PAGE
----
NEW YORK (CNNMoney.com) -- The European economy will continue its tenuous recovery this year and next, but European Union policymakers need to address some long-standing problems to ensure fiscal discipline going forward, the International Monetary Fund said Tuesday.
In its May outlook for the European economy, the IMF said economic activity in the region will pick up in 2010 and 2011 from depressed levels due to stronger exports and the impact of government stimulus measures. But the pace of growth will be weak: Unemployment is expected to rise, and ongoing problems in the banking sector continue to weigh on credit.
The prospect of an uneven recovery presents a difficult problem for European leaders. They're already struggling to contain a growing fiscal meltdown, calm jittery financial markets and ensure the long-term viability of the 16-nation monetary union.
"People are worried about fiscal sustainability in a number of countries," said Luc Everaert, assistant director of the IMF's European department. "Policymakers will have to tread a fine line between balancing support for the economy, making sure to repair the financial system in time and demonstrating that all of their policies are actually sustainable."
The forecast comes days after European officials approved a nearly $1 trillion rescue plan to contain the debt crisis in troubled member nations and stabilize the euro. The plan, which includes a $284 billion (250 billion euros) contribution from the IMF, was hammered out over the weekend to avert a growing market panic. Investors cheered the plan's size and scope Monday, with stocks rallying around the world.
The rescue plan, made up largely of government backed loans, is designed to put the weight of Germany and France, the strongest economies in the European Union, behind weaker members such as Greece, Portugal and Spain.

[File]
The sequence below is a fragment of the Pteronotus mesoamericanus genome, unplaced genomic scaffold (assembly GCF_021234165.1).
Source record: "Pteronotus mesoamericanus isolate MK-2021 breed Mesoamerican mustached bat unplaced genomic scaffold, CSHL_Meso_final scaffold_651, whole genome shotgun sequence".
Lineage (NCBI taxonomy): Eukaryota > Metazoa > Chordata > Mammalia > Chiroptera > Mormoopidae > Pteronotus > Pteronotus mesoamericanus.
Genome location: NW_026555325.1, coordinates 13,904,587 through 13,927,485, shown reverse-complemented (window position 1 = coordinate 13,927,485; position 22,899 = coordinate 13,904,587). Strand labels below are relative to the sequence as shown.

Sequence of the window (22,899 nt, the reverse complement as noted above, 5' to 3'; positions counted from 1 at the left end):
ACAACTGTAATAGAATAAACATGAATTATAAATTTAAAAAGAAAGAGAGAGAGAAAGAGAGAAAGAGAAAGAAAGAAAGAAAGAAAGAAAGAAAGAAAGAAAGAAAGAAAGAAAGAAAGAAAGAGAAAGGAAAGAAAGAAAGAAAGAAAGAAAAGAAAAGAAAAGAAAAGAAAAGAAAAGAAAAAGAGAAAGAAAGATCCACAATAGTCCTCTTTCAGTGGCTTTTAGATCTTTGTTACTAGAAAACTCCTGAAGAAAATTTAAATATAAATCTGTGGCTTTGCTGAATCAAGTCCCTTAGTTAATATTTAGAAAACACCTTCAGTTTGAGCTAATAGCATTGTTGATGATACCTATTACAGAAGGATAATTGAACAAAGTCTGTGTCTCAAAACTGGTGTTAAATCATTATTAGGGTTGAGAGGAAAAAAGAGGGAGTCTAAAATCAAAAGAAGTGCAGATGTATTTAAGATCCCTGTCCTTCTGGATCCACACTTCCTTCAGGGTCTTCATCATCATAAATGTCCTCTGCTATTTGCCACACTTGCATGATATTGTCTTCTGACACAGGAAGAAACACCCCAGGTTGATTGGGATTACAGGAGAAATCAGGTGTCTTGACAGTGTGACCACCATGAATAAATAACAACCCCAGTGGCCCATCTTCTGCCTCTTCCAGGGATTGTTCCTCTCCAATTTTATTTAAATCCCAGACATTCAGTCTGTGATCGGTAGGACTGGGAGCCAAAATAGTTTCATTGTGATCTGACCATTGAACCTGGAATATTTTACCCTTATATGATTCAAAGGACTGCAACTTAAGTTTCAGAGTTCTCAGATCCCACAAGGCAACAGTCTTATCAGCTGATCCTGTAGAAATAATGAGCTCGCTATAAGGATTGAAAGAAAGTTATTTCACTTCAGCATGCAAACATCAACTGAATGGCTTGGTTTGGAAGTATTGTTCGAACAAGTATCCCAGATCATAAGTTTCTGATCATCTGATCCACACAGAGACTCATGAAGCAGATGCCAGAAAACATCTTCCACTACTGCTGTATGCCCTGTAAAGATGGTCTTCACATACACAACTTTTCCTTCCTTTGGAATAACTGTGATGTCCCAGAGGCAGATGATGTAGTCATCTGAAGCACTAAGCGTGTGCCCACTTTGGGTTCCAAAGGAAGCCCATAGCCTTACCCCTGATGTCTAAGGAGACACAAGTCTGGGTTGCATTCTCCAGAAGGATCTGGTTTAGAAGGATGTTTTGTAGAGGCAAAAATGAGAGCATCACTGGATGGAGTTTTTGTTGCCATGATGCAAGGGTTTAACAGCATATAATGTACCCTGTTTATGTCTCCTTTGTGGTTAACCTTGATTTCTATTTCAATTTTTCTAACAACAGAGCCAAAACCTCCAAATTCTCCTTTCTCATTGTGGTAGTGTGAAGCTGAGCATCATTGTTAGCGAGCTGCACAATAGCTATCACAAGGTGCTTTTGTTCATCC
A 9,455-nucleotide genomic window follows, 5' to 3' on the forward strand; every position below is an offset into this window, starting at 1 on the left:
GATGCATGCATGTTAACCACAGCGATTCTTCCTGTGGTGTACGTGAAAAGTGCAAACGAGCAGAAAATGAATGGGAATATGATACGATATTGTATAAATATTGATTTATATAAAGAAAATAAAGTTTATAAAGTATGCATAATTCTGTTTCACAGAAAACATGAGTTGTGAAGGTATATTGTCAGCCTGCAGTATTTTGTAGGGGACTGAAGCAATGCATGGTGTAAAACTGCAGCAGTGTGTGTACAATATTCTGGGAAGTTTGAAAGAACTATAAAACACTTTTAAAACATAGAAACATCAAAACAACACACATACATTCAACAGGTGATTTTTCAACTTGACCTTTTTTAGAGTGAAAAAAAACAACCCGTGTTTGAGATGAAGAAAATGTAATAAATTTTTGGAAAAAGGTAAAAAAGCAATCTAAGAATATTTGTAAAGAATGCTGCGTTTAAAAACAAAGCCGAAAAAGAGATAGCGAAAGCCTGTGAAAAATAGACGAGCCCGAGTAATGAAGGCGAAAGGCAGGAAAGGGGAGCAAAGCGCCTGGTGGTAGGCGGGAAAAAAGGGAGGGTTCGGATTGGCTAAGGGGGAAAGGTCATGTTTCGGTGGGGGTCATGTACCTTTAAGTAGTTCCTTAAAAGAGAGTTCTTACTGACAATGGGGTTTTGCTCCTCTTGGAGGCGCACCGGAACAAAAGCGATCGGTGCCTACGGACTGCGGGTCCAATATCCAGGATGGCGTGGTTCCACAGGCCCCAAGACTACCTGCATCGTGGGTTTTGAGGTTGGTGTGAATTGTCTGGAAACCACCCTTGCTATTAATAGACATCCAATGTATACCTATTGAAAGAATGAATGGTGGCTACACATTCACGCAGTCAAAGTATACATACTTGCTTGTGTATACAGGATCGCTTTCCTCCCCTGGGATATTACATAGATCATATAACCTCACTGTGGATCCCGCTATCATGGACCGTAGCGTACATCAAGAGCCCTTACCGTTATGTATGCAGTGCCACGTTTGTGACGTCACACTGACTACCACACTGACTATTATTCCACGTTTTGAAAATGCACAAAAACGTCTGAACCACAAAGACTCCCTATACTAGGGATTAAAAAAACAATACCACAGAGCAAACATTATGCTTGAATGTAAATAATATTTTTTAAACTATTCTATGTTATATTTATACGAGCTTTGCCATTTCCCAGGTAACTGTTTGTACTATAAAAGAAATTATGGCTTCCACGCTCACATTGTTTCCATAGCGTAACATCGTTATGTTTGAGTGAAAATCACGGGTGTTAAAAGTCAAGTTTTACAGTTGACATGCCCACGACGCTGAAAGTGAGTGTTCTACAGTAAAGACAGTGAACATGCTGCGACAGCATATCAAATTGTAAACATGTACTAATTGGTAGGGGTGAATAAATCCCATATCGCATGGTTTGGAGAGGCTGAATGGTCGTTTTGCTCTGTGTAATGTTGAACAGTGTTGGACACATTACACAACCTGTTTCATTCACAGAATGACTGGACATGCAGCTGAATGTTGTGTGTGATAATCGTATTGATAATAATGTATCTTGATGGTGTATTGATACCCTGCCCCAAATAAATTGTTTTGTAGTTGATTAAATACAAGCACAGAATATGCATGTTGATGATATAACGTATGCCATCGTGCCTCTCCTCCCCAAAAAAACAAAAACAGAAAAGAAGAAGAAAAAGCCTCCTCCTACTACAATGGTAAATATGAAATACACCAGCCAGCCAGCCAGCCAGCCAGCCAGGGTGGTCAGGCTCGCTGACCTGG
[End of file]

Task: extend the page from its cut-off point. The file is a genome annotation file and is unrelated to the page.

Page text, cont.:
Greece, where riots erupted last week after the government announced cuts to public spending, highlights the need for an overhaul of the EU system, according to the IMF report.
"The Greek crisis is a powerful reminder of long-standing gaps in the area's fiscal architecture," the report said. "Filling those gaps will require a substantial strengthening of fiscal discipline in good times and the introduction of procedures to manage crises."
In addition to calling for a stronger fiscal framework, the IMF report raised questions about the long-term sustainability of fiscal stimulus programs.
"The costs and limits of many crisis interventions are of growing concern," the report said, adding that "supportive" economic policies are still needed to keep the European economy on the path to recovery.
Given the risk of a double-dip recession in Europe and the massive costs involved, the report said efforts to stabilize public debt are "neither feasible nor desirable" in the short run.
But the IMF acknowledged that countries with already high debt loads will need to cut deficits this year, and that all EU countries need to take steps to shrink debt loads over the long run.
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